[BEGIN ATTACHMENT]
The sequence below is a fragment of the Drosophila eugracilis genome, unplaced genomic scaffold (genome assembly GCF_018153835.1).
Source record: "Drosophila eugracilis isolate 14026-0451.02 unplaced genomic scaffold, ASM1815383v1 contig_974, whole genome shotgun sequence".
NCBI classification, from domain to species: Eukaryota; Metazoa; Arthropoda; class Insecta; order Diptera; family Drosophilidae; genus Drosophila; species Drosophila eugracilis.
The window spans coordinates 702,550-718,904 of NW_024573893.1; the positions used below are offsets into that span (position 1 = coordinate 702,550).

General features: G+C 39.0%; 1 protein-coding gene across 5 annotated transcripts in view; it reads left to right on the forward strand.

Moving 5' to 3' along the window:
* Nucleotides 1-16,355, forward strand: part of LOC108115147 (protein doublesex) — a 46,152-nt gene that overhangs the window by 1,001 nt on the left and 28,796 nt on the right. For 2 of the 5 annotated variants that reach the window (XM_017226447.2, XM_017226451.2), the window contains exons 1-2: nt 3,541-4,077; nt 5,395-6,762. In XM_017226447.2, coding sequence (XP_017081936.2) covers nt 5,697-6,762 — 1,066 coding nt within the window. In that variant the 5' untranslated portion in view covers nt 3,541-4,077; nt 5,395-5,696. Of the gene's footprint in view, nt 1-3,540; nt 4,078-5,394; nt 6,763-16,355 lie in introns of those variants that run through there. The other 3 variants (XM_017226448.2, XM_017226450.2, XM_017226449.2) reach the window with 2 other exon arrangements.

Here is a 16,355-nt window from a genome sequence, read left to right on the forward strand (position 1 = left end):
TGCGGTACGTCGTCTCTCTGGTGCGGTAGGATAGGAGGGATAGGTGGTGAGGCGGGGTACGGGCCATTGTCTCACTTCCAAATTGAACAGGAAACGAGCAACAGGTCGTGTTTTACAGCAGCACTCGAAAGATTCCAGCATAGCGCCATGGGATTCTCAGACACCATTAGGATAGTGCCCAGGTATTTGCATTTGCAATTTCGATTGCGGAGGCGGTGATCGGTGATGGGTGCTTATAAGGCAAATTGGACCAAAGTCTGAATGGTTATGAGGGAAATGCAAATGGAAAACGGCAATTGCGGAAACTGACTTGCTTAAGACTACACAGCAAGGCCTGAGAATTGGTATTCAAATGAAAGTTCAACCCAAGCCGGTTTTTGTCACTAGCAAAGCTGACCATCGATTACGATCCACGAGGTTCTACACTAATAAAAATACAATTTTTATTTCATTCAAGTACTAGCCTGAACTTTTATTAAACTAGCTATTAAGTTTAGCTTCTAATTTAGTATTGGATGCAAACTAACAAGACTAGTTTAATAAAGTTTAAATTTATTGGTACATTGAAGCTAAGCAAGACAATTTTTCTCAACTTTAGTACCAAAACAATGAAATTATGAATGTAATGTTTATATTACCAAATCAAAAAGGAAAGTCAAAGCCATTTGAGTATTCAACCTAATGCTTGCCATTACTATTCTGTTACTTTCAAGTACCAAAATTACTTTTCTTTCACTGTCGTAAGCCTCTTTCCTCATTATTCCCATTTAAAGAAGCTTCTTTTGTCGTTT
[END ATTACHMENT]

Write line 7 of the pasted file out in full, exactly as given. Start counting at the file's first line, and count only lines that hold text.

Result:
* Nucleotides 1-16,355, forward strand: part of LOC108115147 (protein doublesex) — a 46,152-nt gene that overhangs the window by 1,001 nt on the left and 28,796 nt on the right. For 2 of the 5 annotated variants that reach the window (XM_017226447.2, XM_017226451.2), the window contains exons 1-2: nt 3,541-4,077; nt 5,395-6,762. In XM_017226447.2, coding sequence (XP_017081936.2) covers nt 5,697-6,762 — 1,066 coding nt within the window. In that variant the 5' untranslated portion in view covers nt 3,541-4,077; nt 5,395-5,696. Of the gene's footprint in view, nt 1-3,540; nt 4,078-5,394; nt 6,763-16,355 lie in introns of those variants that run through there. The other 3 variants (XM_017226448.2, XM_017226450.2, XM_017226449.2) reach the window with 2 other exon arrangements.